I gave myself an early Christmas present. After years of agonizing over the issue, I have decided to do what I have always dreamed about doing, to become a published writer, to make books, to be read, to hold the thing in my hand, a language event between two covers, a physical manifestation in the world of my brain, suitable for sharing (of course, because not everything in my brain is suitable for sharing), and to do all of these things on my own terms, to self publish.
How did I arrive at this decision? I emerged from an MFA Creative Writing program at the age of 32, way more than a decade ago, with a book in my pocket. I had finished my first novel–a huge accomplishment, I felt, and it was a work for which I was immensely proud. And I was confident, I thought, that through my experience in this widely respected program, I had developed enough critical acumen not to delude myself about my novel’s worth or my skills as a fiction writer. I was on fire.
Agent after agent after agent after agent after agent (you get the picture) read my novel in full and had really glowing, often specific things to say about how great my novel was–but at this time, they would say, for this and that and the other reason, we don’t feel that we would be the right agency for this book. Somebody else, they would inevitably say, will feel differently. And then agent after agent after agent after agent would say almost the exact same stuff. With that novel, I had lots of positive feedback but no takers–and I even had what I would identify as two incredibly close calls–agents who would go so far as to request revisions and even talk to me on the phone–but even these close calls, even though they felt so much different and more hopeful than my other exchanges, resulted in the same outcome. I’m a busy guy. I had work to do. A limited amount of time to dedicate myself to further researching agents and writing letters and sending emails and making copies and running to the flipping post-office and waiting and waiting and waiting. I figured at this rate I might get a book published by the time I was 60. I gave up.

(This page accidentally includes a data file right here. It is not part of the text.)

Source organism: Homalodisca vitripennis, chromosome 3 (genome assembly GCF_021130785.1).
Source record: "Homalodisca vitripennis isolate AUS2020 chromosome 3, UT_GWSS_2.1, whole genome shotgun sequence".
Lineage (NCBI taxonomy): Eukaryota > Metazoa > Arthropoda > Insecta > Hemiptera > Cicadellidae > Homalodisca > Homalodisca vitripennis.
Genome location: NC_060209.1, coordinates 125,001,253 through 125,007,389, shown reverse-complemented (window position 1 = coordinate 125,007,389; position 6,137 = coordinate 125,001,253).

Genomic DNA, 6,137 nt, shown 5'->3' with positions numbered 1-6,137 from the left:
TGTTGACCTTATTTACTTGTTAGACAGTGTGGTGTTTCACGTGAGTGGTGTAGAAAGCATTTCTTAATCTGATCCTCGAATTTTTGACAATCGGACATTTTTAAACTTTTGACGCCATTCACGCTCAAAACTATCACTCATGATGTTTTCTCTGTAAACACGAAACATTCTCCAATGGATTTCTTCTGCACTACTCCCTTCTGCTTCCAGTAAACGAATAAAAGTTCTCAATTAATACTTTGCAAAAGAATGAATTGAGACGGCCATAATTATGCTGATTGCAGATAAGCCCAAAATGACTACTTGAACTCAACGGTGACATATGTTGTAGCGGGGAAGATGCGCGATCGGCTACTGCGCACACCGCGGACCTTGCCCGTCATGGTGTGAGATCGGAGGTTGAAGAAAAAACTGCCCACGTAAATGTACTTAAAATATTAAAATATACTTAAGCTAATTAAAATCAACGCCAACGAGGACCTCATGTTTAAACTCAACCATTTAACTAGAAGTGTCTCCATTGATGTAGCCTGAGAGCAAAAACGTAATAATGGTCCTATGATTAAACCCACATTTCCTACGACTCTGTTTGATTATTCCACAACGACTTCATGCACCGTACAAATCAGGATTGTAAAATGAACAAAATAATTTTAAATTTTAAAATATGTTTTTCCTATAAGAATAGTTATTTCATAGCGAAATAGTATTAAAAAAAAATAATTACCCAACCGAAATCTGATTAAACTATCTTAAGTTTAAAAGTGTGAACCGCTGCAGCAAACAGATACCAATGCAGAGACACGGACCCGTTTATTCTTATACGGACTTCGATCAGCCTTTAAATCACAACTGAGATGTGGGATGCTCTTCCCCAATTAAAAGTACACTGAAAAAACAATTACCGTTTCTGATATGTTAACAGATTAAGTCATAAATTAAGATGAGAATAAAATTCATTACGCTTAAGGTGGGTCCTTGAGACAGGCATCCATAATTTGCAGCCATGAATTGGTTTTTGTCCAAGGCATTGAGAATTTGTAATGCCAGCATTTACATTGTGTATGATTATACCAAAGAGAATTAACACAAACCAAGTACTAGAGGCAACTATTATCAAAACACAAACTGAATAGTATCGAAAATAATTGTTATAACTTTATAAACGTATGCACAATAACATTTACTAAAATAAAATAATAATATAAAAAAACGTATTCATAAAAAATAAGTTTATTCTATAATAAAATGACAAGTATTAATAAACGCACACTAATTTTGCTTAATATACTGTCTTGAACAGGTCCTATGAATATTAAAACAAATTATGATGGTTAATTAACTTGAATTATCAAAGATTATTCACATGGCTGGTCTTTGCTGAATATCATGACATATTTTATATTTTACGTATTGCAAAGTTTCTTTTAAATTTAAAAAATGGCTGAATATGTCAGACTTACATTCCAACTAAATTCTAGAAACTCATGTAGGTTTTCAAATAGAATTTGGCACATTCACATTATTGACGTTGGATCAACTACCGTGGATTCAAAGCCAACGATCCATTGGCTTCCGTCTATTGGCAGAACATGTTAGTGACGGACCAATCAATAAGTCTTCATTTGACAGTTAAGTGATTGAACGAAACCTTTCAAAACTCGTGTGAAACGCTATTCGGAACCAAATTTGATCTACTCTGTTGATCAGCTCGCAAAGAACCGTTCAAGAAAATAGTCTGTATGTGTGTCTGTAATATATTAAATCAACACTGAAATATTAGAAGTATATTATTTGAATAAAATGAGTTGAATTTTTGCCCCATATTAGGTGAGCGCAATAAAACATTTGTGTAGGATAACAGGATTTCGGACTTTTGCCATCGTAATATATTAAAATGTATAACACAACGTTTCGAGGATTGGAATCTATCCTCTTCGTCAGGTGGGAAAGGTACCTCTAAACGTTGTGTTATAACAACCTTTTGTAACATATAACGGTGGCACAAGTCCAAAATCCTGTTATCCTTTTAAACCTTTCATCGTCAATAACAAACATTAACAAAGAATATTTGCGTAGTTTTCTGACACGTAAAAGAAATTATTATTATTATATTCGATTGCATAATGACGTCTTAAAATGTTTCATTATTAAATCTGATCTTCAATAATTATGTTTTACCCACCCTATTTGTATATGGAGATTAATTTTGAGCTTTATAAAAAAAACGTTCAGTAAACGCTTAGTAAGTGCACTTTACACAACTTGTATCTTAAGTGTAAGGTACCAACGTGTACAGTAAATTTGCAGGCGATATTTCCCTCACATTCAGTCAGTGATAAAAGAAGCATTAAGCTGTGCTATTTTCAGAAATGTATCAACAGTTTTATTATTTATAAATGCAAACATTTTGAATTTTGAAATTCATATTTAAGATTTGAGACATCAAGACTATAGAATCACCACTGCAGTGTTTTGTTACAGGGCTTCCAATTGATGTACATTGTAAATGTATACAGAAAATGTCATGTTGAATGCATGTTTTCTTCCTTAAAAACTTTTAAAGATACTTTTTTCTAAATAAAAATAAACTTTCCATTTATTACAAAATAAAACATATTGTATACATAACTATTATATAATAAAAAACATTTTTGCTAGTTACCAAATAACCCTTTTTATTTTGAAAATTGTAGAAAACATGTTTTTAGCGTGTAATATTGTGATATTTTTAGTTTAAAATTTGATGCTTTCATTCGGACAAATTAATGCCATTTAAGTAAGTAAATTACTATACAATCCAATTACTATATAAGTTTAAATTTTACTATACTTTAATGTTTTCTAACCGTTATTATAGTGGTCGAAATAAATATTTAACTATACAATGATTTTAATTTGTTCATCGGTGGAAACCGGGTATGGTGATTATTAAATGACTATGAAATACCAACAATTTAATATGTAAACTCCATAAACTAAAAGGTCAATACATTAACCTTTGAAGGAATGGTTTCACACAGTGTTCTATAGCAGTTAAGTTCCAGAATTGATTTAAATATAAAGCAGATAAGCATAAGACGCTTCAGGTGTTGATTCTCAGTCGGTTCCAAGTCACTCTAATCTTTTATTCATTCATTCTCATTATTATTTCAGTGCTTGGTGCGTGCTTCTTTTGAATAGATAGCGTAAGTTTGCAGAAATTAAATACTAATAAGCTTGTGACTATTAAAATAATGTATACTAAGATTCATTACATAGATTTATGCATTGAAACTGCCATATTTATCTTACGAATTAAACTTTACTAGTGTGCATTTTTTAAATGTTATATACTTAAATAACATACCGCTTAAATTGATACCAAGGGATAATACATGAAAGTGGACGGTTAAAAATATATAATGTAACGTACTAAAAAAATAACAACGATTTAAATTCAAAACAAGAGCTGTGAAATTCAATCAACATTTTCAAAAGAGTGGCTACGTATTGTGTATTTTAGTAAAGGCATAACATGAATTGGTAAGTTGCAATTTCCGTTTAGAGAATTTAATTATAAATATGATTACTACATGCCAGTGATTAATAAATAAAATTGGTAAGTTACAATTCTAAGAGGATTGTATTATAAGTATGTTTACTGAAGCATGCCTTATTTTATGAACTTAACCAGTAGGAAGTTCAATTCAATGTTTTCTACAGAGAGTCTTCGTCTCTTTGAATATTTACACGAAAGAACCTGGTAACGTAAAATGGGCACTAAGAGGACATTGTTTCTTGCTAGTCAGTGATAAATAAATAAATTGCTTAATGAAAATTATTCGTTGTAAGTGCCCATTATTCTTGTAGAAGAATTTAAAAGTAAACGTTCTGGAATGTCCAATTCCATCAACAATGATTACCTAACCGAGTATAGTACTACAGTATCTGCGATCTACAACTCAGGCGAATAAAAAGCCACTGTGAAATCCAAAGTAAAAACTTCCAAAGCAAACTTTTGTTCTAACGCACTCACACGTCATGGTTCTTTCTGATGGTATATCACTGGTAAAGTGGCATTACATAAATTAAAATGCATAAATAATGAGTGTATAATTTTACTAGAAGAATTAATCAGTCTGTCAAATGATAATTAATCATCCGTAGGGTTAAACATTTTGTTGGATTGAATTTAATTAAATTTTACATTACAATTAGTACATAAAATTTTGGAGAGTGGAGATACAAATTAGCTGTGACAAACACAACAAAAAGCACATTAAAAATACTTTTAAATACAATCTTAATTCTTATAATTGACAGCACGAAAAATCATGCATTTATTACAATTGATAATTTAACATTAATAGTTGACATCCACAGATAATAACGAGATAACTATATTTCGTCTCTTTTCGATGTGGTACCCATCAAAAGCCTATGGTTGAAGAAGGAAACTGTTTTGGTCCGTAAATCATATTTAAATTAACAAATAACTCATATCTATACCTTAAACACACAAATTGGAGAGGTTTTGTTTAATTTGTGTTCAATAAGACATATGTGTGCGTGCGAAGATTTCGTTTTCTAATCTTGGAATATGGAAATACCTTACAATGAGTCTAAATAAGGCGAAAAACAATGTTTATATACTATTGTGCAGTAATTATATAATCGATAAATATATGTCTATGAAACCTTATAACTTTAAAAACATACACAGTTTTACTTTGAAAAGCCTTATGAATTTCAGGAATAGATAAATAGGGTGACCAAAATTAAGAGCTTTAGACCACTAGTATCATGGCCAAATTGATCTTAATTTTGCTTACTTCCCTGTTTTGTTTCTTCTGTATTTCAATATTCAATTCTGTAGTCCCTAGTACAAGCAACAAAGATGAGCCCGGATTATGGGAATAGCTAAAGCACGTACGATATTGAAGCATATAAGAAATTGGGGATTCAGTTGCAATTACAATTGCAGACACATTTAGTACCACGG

I wrote another novel. It took me almost ten years, off and on, to finish it, but it felt good to be chipping away at a new thing, to be doing the thing I really wanted to do, that is, write, instead of floundering around in the cesspool of the agent search for a novel that was already a decade old. And then, again, I found myself in the same situation. Time to find an agent. I tried a few of the agents who were most positive about my previous novel. And again, I received specific, positive, sometimes glowing comments about my book with a big BUT at the end. I decided to stop torturing myself.
You know, I just (mostly) want to share my writing with humans. If I could make a living, or supplement my living as a teacher, with my writing, that would be fan-flipping-tastic. But ultimately, it’s not about a big advance or book tours or a spot on Oprah’s list. I just want to be able to say to a friend who might be interested in my creative work, yeah, here’s a thing I made and I’d be honored if you would read it. Or, when speaking to strangers or new acquaintances who ask me what I do, I can say, of course, I’m a teacher, and a musician, and a father, but I can also say, hey, I’m a writer, and I’ve got a book or two and you can buy these things and take them home or put them on your kindle or your iPad. There you go.
There has been, until recently I think, a kind of hairy eyeball directed at self-publishing by the literary community. Somehow, putting yourself out there is vain, and your stuff, because it hasn’t been vetted by the literary machine in some way, is probably not very good. But technology, the internet, has transformed that belief, I think, and given the conventional path to publishing quality work a run for its money. And technology notwithstanding, there’s an impressive historical tradition of great writers self-publishing: Virginia Woolf, Walt Whitman off the top of my head. So I’d be in pretty good company. And, duh, haven’t musicians been doing this all along, since forever ago? Haven’t I, as a musician, been doing this all along, since forever ago? Yes and yes.
So my Christmas present to myself is the permission to fulfill this dream, agents and publishing houses be damned, and my new year’s resolution is to publish a novel. I’m tired of the agony part of being a writer. After the pleasure but sometimes excruciatingly hard work of writing two novels over a 20 year period, I think its time to share a little bit of that with the world.